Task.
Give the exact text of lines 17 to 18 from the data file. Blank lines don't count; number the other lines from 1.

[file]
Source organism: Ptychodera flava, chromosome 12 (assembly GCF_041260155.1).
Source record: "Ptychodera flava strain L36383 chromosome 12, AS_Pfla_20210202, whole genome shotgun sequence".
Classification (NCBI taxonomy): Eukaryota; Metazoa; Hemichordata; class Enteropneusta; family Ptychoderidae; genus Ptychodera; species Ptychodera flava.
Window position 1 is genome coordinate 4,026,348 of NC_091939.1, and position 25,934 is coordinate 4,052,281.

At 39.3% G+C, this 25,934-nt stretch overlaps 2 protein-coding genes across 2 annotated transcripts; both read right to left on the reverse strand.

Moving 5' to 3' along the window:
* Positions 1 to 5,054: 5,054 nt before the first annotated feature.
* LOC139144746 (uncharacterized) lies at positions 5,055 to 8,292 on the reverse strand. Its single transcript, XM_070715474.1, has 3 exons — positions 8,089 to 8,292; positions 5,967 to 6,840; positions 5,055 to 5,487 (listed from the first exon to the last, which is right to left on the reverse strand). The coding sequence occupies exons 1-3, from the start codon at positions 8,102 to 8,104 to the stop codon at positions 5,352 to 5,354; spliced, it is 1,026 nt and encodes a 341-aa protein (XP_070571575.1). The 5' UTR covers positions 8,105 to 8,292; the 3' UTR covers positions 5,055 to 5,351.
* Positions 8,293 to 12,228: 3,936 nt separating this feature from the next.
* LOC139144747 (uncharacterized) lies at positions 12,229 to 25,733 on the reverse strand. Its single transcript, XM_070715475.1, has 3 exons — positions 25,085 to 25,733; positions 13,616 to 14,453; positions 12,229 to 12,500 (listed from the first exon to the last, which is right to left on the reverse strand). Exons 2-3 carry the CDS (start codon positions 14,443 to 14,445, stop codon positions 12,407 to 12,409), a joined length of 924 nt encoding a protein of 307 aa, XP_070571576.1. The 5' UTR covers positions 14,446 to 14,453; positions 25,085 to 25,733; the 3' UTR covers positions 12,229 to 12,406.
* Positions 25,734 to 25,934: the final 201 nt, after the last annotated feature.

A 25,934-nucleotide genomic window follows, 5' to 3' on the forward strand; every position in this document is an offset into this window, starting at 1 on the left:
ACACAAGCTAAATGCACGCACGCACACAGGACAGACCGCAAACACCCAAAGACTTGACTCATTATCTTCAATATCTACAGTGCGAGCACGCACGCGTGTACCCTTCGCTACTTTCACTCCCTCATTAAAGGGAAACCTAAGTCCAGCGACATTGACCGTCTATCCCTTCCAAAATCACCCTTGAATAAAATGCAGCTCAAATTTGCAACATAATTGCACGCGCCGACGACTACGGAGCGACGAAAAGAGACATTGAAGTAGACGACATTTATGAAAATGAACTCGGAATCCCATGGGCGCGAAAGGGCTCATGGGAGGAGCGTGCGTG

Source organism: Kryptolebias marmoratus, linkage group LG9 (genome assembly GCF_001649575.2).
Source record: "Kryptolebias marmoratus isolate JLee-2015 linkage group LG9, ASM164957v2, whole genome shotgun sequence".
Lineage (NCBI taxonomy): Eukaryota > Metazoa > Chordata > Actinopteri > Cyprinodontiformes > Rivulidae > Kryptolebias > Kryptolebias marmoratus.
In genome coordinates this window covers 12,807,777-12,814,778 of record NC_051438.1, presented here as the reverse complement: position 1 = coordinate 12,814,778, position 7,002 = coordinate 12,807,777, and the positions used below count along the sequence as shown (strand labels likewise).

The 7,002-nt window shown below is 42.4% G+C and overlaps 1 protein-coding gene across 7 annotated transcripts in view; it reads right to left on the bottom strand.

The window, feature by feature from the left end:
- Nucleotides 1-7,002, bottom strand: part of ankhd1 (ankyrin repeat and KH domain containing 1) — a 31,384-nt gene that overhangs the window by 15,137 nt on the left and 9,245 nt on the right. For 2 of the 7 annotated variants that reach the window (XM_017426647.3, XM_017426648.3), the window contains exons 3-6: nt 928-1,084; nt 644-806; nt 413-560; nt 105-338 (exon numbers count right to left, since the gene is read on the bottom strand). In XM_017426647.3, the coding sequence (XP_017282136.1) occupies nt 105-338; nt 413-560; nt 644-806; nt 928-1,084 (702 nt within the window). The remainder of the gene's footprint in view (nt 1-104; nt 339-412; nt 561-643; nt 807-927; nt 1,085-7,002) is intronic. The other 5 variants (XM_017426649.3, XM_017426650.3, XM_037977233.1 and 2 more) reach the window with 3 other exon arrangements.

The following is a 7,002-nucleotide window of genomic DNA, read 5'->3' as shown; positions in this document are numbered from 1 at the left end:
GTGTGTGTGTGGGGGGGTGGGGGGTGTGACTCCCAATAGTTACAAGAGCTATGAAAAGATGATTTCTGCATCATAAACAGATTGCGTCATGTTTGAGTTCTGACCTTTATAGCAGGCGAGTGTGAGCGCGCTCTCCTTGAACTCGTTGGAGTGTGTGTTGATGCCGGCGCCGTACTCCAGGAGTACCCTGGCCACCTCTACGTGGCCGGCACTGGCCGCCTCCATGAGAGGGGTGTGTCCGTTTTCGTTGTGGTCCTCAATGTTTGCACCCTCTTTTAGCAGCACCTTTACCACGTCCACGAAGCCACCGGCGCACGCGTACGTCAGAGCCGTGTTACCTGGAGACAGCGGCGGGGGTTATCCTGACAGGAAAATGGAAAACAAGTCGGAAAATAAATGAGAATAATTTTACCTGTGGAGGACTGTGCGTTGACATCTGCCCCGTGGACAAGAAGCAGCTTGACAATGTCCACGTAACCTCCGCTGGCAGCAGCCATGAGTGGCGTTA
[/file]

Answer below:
In genome coordinates this window covers 12,807,777-12,814,778 of record NC_051438.1, presented here as the reverse complement: position 1 = coordinate 12,814,778, position 7,002 = coordinate 12,807,777, and the positions used below count along the sequence as shown (strand labels likewise).

The 7,002-nt window shown below is 42.4% G+C and overlaps 1 protein-coding gene across 7 annotated transcripts in view; it reads right to left on the bottom strand.